Dallas Greene’s life has crashed down around his ears. Recovering from surgery, with no job and no home, Dallas makes a last ditch effort and drives the length of the country, hoping his brother will take him in. Not only does Stefan offer him a home, but a job as well, in the tech department of his gay porn studio, Idyll Fling. Dallas is a little wary, but his nerves skyrocket when he sees his new boss, Will Dawson.
Will is beyond shocked when his enemy walks in the door. Two years ago, he and Dallas worked for the same company, and Will has blamed all his bad luck that happened then on Dallas. But he’s also attracted to the younger man, and his anger and lust war inside. When they finally act on the simmering attraction, Will runs. He doesn’t know what to do with himself, and he’s Dallas’ boss.
But what’s between them won’t be denied, and they begin a secret affair. Before too long, they really begin building something, but the strain of secrets they are both keeping becomes too big. Lashing out and a misunderstanding causes a fight that neither is sure they can come back from. But Will knows immediately that his love for Dallas is real, and he’s going to do whatever it takes to get the man back.
In this second book in the Fabric Hearts series, we catch up with Raven’s best friend and partner, Will. While it’s helpful to have read Tartan Candy first, it’s not entirely necessary. I liked getting to see Will finding his love, and I liked checking in with Raven and Caleb and seeing that they are doing well. Even with that, it definitely can standalone.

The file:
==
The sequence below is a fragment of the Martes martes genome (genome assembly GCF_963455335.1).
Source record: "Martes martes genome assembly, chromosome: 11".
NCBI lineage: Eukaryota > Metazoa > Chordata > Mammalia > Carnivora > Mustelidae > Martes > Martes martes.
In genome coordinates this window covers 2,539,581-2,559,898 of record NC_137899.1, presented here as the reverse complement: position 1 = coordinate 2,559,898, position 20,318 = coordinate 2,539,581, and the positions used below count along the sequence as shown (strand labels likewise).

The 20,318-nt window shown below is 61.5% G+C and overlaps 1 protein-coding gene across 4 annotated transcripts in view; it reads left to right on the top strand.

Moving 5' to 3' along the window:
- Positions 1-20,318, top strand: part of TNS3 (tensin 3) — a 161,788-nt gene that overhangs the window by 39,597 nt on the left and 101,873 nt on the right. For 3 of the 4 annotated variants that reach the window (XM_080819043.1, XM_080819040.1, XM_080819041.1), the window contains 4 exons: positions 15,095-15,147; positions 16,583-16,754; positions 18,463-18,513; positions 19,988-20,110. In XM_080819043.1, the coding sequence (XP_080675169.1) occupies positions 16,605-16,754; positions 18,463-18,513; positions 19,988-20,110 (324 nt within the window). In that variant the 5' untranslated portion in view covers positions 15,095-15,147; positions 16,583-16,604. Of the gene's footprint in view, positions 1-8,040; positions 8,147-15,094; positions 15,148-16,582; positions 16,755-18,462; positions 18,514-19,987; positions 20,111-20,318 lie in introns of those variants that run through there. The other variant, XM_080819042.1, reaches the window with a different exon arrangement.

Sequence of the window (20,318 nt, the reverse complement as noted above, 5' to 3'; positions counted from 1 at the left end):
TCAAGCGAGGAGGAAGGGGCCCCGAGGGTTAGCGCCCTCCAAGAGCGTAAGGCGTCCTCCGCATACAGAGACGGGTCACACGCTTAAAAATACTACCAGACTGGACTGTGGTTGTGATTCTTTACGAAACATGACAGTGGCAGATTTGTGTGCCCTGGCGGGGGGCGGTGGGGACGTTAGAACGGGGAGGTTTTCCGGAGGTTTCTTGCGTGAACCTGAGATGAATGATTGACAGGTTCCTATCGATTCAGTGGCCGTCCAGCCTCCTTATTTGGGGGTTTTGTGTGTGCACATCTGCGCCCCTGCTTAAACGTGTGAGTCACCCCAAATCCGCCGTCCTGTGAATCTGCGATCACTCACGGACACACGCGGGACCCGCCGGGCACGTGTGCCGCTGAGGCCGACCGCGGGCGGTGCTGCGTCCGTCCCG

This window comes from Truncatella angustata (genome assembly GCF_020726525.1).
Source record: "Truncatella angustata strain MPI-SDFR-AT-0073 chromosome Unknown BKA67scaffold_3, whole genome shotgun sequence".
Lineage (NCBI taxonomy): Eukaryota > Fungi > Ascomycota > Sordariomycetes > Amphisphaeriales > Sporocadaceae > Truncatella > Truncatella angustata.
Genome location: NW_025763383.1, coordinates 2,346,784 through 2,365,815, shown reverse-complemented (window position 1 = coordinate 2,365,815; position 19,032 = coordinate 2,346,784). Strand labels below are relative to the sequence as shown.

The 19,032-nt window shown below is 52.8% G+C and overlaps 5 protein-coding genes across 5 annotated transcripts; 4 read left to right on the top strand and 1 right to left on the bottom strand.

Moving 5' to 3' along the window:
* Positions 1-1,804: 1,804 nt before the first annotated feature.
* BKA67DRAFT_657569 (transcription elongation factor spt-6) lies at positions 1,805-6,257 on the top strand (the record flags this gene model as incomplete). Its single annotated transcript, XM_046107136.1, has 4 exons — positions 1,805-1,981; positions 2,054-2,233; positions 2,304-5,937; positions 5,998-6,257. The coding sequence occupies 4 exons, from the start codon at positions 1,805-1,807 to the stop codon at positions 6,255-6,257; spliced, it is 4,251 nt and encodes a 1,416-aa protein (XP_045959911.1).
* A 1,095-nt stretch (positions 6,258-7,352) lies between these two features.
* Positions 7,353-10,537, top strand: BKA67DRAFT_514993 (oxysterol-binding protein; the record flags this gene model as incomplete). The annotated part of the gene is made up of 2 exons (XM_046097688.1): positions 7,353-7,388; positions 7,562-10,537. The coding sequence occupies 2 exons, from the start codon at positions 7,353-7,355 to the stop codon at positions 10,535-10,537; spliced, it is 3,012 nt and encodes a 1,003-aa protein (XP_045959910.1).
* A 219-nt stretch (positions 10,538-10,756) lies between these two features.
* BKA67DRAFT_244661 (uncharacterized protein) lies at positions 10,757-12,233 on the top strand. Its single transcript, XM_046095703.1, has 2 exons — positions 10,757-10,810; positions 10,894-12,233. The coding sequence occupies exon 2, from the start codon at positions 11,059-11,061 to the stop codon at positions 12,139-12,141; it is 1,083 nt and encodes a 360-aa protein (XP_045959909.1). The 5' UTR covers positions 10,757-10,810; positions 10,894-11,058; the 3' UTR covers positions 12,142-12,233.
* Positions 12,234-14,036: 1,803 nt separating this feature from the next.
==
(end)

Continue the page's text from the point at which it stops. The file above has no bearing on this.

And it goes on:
Once again, Burn excels at characterization. It’s one thing I really enjoy with this author. Dallas has been beaten down, and has had to present a certain image in his life. His experiences have made him act and think a certain way, and that, coupled with his recent bad luck, definitely gives him a downtrodden feeling. But there’s glimpses of his spine and self-worth underneath, and as he heals, both physically and emotionally. I liked watching the gradual changes, as he remembers who he is and stands up for himself. And he makes a great match in Will. From the very beginning their chemistry is easy to see, and there’s no doubt that if they can get past their hurdles, they would be amazing together.
I found Will just a tad harder to like. He’s drenched in self-loathing and a need to prove himself. And I totally understand why. His own experiences have taken their toll. But I also found him to be very intelligent, so the depth that went to seemed a little too much. But when he allowed himself to really open and feel with Dallas, his true heart came shining through. So while I would have liked a little more revelation from him, and for it to come a bit earlier, I understood why he thought the way he did. His care and tenderness toward Dallas was really beautiful, and I truly enjoyed them together.
The hurt/comfort in this book is spot on, and that’s one of my favorite tropes, so I really enjoyed that aspect. Both MCs get a chance to care for the other, and I loved watching them together in those scenes. However, I have to admit that the bit misunderstanding seemed more explosive than necessary. Especially when a conversation earlier on could have cleared a lot of it up. That said, because of how Will thought, there really was only one way it could have happened, so it made sense. Fortunately, these guys are well established at that point, so it doesn’t take up too much page time, and is resolved more than satisfactorily.
So I really liked this book, especially the MCs and their relationship. While there were a few points I would have like to see resolved earlier, the plot was paced nicely and the prose was strong. This book is a great addition to the series, and I’m very much looking forward to the next one.
A review copy of this book was provided by Dreamspinner Press.